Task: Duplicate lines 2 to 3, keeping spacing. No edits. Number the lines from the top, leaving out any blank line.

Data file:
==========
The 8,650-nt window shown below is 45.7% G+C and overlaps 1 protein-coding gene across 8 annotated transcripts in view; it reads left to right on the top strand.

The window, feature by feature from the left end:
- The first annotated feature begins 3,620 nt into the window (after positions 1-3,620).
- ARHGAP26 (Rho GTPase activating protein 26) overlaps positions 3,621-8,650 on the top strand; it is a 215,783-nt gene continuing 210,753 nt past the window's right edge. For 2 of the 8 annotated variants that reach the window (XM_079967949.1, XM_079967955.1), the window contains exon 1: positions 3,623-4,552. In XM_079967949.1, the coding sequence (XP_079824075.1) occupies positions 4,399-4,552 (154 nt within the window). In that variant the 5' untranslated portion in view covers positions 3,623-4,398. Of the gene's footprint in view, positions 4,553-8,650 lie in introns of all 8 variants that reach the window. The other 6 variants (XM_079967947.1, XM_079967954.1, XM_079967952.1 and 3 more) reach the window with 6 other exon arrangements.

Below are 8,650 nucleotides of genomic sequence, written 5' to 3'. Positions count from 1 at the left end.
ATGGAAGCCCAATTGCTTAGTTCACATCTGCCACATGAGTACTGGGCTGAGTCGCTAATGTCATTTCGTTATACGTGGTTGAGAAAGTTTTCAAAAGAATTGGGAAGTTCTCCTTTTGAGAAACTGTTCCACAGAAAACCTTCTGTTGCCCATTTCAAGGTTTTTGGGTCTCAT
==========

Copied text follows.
The window, feature by feature from the left end:
- The first annotated feature begins 3,620 nt into the window (after positions 1-3,620).